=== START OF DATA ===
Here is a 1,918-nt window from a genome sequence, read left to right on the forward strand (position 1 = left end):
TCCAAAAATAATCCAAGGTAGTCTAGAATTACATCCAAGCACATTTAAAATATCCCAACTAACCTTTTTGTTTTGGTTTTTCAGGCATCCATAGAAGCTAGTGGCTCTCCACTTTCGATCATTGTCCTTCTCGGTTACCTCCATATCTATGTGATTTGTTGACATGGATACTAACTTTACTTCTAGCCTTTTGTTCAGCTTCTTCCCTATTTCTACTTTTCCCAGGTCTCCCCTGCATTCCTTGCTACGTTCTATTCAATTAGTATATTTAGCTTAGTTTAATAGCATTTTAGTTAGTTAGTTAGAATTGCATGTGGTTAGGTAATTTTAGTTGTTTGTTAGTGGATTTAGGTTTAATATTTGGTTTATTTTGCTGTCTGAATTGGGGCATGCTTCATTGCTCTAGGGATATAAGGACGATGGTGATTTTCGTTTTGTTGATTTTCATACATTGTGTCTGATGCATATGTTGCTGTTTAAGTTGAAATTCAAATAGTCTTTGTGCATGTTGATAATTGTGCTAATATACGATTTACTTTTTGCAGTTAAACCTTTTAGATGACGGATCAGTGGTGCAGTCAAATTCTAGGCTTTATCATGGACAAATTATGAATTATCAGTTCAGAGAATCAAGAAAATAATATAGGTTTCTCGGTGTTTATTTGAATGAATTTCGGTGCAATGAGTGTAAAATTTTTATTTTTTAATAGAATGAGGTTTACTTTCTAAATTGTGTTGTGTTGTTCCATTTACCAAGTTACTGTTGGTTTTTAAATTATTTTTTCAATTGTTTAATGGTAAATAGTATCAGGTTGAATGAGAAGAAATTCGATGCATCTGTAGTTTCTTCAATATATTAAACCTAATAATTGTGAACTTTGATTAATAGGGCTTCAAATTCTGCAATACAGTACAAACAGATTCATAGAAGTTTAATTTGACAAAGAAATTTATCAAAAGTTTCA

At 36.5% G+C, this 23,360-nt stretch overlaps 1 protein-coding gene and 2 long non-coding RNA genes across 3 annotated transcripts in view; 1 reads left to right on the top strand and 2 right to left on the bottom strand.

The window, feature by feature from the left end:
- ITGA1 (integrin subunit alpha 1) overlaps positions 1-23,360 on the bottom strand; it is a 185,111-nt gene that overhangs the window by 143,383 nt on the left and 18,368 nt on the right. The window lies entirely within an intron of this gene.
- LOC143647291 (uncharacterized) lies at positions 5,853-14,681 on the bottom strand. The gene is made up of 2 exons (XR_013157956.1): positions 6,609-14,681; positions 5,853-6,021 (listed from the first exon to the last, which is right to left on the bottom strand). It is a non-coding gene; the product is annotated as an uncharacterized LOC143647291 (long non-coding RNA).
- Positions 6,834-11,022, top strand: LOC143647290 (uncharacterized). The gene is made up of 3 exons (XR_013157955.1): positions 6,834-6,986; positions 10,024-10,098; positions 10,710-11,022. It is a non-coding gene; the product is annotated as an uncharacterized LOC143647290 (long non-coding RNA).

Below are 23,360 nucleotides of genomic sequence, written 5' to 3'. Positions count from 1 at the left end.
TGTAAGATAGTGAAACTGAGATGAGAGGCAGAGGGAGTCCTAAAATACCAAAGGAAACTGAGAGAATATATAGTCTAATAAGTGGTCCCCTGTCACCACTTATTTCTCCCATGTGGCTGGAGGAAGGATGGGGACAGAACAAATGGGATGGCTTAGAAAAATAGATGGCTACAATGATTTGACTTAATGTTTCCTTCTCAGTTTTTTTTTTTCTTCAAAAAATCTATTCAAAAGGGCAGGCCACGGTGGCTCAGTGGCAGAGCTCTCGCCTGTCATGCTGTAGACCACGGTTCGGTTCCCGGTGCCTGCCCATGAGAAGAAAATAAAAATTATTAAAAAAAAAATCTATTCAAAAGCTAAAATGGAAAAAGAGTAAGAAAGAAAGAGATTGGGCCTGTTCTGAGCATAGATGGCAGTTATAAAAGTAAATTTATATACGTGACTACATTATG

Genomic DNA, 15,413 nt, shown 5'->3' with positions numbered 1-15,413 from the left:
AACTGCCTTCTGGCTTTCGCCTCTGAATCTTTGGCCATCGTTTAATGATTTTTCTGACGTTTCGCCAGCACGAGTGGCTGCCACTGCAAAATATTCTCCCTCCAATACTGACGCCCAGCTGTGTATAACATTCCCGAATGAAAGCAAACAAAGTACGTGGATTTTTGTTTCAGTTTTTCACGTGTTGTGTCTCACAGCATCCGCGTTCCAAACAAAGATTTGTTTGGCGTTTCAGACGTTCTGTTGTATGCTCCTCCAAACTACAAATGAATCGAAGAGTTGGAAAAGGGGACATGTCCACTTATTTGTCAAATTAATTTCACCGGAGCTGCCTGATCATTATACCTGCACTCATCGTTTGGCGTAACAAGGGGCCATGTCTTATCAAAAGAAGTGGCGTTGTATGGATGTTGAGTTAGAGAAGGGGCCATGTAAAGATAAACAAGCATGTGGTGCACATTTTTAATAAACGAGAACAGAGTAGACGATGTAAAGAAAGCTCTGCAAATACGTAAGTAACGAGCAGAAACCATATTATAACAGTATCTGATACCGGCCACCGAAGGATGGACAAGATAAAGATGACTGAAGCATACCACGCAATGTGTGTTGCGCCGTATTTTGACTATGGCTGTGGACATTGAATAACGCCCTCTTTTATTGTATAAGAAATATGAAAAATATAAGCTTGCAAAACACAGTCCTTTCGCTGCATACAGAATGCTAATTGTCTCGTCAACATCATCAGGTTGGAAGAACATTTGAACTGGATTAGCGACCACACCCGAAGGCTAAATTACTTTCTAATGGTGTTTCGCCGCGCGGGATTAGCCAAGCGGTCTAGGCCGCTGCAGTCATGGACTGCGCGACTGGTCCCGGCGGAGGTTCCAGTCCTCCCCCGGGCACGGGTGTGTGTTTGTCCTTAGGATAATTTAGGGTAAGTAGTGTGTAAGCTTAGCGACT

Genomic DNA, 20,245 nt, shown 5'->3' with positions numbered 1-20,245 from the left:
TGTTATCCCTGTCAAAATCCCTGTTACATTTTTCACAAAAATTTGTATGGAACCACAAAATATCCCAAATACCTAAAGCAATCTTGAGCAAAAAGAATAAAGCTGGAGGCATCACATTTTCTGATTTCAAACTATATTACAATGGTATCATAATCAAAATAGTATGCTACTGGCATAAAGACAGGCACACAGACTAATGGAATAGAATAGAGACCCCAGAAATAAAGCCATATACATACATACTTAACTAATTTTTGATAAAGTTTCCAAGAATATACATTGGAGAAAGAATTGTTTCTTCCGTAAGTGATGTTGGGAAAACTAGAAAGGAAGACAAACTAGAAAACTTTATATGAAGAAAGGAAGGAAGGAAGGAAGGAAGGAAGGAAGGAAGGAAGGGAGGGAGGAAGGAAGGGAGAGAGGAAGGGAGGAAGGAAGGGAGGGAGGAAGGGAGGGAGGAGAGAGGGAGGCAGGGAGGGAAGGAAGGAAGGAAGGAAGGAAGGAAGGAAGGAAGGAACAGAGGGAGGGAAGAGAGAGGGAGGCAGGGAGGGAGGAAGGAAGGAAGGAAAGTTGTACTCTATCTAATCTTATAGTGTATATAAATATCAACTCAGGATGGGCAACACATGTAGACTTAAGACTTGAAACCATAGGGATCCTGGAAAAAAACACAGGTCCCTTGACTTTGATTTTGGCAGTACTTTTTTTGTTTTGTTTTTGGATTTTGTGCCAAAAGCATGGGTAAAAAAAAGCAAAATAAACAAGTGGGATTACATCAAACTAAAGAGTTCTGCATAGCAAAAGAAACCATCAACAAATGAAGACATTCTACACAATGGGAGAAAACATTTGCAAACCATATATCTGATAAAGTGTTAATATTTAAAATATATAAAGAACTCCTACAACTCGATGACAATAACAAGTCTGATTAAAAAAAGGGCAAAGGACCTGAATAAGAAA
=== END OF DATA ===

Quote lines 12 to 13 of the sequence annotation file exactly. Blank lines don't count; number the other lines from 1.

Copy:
Genomic DNA, 20,245 nt, shown 5'->3' with positions numbered 1-20,245 from the left:
TGTTATCCCTGTCAAAATCCCTGTTACATTTTTCACAAAAATTTGTATGGAACCACAAAATATCCCAAATACCTAAAGCAATCTTGAGCAAAAAGAATAAAGCTGGAGGCATCACATTTTCTGATTTCAAACTATATTACAATGGTATCATAATCAAAATAGTATGCTACTGGCATAAAGACAGGCACACAGACTAATGGAATAGAATAGAGACCCCAGAAATAAAGCCATATACATACATACTTAACTAATTTTTGATAAAGTTTCCAAGAATATACATTGGAGAAAGAATTGTTTCTTCCGTAAGTGATGTTGGGAAAACTAGAAAGGAAGACAAACTAGAAAACTTTATATGAAGAAAGGAAGGAAGGAAGGAAGGAAGGAAGGAAGGAAGGAAGGGAGGGAGGAAGGAAGGGAGAGAGGAAGGGAGGAAGGAAGGGAGGGAGGAAGGGAGGGAGGAGAGAGGGAGGCAGGGAGGGAAGGAAGGAAGGAAGGAAGGAAGGAAGGAAGGAAGGAACAGAGGGAGGGAAGAGAGAGGGAGGCAGGGAGGGAGGAAGGAAGGAAGGAAAGTTGTACTCTATCTAATCTTATAGTGTATATAAATATCAACTCAGGATGGGCAACACATGTAGACTTAAGACTTGAAACCATAGGGATCCTGGAAAAAAACACAGGTCCCTTGACTTTGATTTTGGCAGTACTTTTTTTGTTTTGTTTTTGGATTTTGTGCCAAAAGCATGGGTAAAAAAAAGCAAAATAAACAAGTGGGATTACATCAAACTAAAGAGTTCTGCATAGCAAAAGAAACCATCAACAAATGAAGACATTCTACACAATGGGAGAAAACATTTGCAAACCATATATCTGATAAAGTGTTAATATTTAAAATATATAAAGAACTCCTACAACTCGATGACAATAACAAGTCTGATTAAAAAAAGGGCAAAGGACCTGAATAAGAAA